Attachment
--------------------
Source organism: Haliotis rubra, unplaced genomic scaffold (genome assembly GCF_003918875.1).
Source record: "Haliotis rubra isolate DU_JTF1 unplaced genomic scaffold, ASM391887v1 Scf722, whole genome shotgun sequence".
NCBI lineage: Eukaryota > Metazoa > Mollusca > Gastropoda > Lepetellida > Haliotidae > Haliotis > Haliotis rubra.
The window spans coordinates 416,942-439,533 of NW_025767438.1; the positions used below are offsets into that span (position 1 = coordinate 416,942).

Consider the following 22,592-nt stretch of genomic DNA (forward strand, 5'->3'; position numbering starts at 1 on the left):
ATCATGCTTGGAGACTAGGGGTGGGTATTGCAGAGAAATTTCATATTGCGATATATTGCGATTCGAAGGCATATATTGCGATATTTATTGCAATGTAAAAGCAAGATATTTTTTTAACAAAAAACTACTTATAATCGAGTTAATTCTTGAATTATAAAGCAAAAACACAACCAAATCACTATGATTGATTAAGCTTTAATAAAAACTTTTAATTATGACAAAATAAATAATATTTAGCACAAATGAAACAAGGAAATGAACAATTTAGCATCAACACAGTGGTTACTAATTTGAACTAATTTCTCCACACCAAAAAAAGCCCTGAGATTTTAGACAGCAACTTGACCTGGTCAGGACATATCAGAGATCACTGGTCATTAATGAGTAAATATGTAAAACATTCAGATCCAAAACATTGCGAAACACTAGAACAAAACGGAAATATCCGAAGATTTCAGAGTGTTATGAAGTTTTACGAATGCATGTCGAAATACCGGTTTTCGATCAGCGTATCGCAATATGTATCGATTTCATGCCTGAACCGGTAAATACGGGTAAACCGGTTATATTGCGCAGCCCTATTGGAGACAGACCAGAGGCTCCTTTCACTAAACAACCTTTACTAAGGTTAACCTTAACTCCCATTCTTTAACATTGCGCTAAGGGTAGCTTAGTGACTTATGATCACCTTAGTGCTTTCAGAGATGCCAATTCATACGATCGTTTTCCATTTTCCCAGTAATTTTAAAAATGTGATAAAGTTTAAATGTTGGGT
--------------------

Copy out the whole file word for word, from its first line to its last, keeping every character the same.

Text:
Source organism: Haliotis rubra, unplaced genomic scaffold (genome assembly GCF_003918875.1).
Source record: "Haliotis rubra isolate DU_JTF1 unplaced genomic scaffold, ASM391887v1 Scf722, whole genome shotgun sequence".
NCBI lineage: Eukaryota > Metazoa > Mollusca > Gastropoda > Lepetellida > Haliotidae > Haliotis > Haliotis rubra.
The window spans coordinates 416,942-439,533 of NW_025767438.1; the positions used below are offsets into that span (position 1 = coordinate 416,942).

Consider the following 22,592-nt stretch of genomic DNA (forward strand, 5'->3'; position numbering starts at 1 on the left):
ATCATGCTTGGAGACTAGGGGTGGGTATTGCAGAGAAATTTCATATTGCGATATATTGCGATTCGAAGGCATATATTGCGATATTTATTGCAATGTAAAAGCAAGATATTTTTTTAACAAAAAACTACTTATAATCGAGTTAATTCTTGAATTATAAAGCAAAAACACAACCAAATCACTATGATTGATTAAGCTTTAATAAAAACTTTTAATTATGACAAAATAAATAATATTTAGCACAAATGAAACAAGGAAATGAACAATTTAGCATCAACACAGTGGTTACTAATTTGAACTAATTTCTCCACACCAAAAAAAGCCCTGAGATTTTAGACAGCAACTTGACCTGGTCAGGACATATCAGAGATCACTGGTCATTAATGAGTAAATATGTAAAACATTCAGATCCAAAACATTGCGAAACACTAGAACAAAACGGAAATATCCGAAGATTTCAGAGTGTTATGAAGTTTTACGAATGCATGTCGAAATACCGGTTTTCGATCAGCGTATCGCAATATGTATCGATTTCATGCCTGAACCGGTAAATACGGGTAAACCGGTTATATTGCGCAGCCCTATTGGAGACAGACCAGAGGCTCCTTTCACTAAACAACCTTTACTAAGGTTAACCTTAACTCCCATTCTTTAACATTGCGCTAAGGGTAGCTTAGTGACTTATGATCACCTTAGTGCTTTCAGAGATGCCAATTCATACGATCGTTTTCCATTTTCCCAGTAATTTTAAAAATGTGATAAAGTTTAAATGTTGGGT